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Philadelphia schools to ensure transgender students’ chosen names and pronouns are used in remote learning

The school board in Philly met Thursday night to expand its policy on trans inclusion in school sports to protect identities in online classrooms.

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A teacher uses Zoom to instruct her class.
Photo by OLIVIER DOULIERY/AFP via Getty Images

High school is hard. Online learning is harder still, because of this coronavirus pandemic. But when you’re a transgender, non-binary or gender non-conforming high school student, it also can be cruel, as the Philadelphia Inquirer reported. Especially when the name you’ve worked so hard to lose appears next to your face on the computer screen, for all your classmates to see, and hear.

“My whole class, who knew me as Eli, suddenly heard my birth name, and I would start having an anxiety attack and crying,” said Elias Musselman, a junior at Philadelphia’s Central High who identifies as transgender.

He wasn’t alone. Other trans, non-binary and gender non-conforming students suddenly found themselves referred to by their “deadname,” as many trans people call their birth name. It happened because Google Classroom, the district’s preferred online platform, was not updated with these students’ chosen names.

Musselman said he had his name changed in the school district computer system last year, as a sophomore. But that was before the lockdown, before that terrible day when a substitute teacher called roll using his deadname. He told the Inquirer he was devastated.

“To be called a name you don’t want to be called really affects you,” said Musselman.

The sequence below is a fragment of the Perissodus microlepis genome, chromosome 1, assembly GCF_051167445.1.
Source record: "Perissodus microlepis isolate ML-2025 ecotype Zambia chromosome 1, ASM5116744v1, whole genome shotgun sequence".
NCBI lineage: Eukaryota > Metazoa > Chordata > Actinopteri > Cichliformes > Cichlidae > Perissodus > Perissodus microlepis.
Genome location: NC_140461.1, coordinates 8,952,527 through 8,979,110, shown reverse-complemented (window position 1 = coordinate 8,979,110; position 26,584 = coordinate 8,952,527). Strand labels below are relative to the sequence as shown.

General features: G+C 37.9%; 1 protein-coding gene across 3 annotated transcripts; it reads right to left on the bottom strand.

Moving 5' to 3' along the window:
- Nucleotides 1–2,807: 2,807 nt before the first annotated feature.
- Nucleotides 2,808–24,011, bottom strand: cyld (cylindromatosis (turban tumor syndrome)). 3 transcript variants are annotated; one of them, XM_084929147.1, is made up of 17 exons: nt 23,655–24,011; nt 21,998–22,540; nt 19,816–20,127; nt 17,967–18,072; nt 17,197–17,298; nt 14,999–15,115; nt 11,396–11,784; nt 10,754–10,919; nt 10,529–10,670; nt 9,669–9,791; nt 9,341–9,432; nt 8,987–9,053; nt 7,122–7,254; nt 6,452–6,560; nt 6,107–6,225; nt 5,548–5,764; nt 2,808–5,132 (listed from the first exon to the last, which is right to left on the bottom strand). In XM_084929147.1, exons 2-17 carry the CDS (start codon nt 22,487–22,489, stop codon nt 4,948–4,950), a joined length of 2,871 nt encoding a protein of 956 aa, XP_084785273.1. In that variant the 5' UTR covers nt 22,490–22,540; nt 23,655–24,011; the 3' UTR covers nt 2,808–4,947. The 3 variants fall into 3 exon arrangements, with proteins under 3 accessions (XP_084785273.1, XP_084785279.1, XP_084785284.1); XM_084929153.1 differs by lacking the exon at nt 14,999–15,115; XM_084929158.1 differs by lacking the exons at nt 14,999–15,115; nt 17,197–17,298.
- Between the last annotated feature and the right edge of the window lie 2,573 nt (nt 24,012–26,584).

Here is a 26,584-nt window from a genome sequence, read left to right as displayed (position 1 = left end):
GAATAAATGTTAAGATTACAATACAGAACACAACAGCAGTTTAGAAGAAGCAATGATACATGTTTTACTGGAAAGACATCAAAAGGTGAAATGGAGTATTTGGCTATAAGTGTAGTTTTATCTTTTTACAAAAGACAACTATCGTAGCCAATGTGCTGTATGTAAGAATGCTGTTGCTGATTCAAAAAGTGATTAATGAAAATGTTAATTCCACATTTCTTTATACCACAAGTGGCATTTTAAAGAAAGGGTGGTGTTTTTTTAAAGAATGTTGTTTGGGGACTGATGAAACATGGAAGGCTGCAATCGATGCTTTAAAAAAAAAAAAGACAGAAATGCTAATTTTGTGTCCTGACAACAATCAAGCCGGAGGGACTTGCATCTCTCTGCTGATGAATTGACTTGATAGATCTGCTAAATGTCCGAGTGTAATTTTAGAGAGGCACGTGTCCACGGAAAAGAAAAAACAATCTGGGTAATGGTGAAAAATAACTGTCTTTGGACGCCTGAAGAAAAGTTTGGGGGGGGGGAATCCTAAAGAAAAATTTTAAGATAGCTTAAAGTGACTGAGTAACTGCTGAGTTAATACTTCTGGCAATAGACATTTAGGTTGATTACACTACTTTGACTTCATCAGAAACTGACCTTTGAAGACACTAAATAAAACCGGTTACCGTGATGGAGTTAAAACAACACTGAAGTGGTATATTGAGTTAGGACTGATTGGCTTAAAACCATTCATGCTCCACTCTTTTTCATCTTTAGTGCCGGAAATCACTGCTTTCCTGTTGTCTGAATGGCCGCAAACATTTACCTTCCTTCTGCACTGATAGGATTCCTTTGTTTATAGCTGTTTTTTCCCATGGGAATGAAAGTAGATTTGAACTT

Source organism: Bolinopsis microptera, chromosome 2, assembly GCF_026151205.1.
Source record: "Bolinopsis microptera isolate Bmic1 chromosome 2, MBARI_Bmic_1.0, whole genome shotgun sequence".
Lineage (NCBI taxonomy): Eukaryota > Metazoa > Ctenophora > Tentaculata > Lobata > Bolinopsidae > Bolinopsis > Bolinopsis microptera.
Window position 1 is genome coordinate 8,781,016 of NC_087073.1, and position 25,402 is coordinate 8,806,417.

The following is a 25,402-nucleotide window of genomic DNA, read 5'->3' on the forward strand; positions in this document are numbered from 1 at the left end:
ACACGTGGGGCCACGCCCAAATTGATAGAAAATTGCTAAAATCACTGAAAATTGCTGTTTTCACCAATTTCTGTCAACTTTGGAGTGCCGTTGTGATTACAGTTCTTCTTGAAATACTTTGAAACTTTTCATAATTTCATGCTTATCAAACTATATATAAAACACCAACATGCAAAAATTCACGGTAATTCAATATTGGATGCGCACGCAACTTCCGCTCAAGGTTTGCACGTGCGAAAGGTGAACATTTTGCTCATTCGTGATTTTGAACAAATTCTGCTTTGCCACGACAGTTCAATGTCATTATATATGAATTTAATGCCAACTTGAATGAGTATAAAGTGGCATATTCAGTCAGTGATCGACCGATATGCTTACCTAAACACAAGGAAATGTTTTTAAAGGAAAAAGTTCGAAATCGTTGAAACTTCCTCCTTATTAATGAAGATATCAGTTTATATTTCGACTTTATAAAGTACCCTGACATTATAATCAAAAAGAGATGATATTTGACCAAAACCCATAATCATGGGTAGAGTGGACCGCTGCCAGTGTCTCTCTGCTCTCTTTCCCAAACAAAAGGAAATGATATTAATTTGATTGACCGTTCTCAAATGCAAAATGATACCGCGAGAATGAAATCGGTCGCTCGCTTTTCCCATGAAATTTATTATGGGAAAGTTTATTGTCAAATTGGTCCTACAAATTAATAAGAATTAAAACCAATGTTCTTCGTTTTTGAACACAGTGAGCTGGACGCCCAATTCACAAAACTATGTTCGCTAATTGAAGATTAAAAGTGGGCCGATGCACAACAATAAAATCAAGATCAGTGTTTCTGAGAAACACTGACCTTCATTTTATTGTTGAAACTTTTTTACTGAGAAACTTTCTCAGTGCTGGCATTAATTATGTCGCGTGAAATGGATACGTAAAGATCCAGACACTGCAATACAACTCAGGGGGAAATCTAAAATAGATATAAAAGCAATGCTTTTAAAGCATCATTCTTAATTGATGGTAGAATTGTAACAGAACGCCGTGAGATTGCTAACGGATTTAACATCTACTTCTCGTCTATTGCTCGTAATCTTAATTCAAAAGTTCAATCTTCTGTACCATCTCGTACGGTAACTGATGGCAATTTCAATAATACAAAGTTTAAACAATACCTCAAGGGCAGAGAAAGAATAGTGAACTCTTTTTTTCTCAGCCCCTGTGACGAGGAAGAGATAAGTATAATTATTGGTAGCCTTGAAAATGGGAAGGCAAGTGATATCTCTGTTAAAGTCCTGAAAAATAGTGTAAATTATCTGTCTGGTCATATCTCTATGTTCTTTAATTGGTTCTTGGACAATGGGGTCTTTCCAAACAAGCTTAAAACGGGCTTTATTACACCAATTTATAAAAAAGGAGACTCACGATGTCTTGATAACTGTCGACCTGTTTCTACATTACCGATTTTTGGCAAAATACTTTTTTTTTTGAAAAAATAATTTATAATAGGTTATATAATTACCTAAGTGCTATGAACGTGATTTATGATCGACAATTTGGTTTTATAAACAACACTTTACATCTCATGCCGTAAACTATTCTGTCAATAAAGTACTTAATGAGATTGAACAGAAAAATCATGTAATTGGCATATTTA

At first, school officials told teachers, students and their families that they didn’t know how to correct the problem, claiming they lacked the technical know-how.

Maddie Luebbert, a district teacher who identifies as non-binary, told the school board last month they had a potentially life or death problem on their hands. “This public display can become a serious threat to a student’s physical, emotional, or mental well-being,” they said. “I hope I do not need to explain how vulnerable queer youth are — more likely to be homeless, more likely to face abuse, more likely to be dealing with mental illness, more likely to attempt suicide.”

After hearing the horror stories, one school board member, Mallory Fix Lopez, publicly called on the schools’ superintendent to get this glitch fixed. She said students already faced enough trauma involving remote learning; this would only aggravate the situation for marginalized youth, who look to their schools to be affirmed, and protected.

“We’re at a time where so much is out of our control,” Fix Lopez said. “But this is something that is in our control. To me, it’s not so much about a name, but an identity.”

Thanks to Fix Lopez, public pressure, and teachers like Luebbert, the Inquirer reports the district notified Philadelphia’s principals via email of an expansion of its 2016 policy on gender identity and expression.

That landmark policy was aimed at ensuring “safety, equity, and justice for all students regardless of their gender identity or gender expression so that they can reach their fullest human and intellectual potential.” Students do not need parental approval, a court order, or evidence of medical transition to change their name and pronouns on record. Since 2016, this policy has also applied to the school bathrooms students are permitted to use and the sports teams aligned with their gender identity, for which they can play.

According to the paper, the district was to formally present the updated policy to the school board Thursday night. It planned to assure all trans, non-binary and gender nonconforming students that they will be referred to by their chosen names and pronouns in the virtual classrooms as well as on school grounds, whenever that day comes.

It’s not known how many students in the district identify as trans, non-binary or gender non-conforming, since the district told the paper it does not track that kind of student data.

Musselman’s issue has also since been fixed and his name now registers correctly in Google Classroom, he told the Inquirer.

“Some students don’t get support from their families,” he said, “and to have support from school is such a big thing.”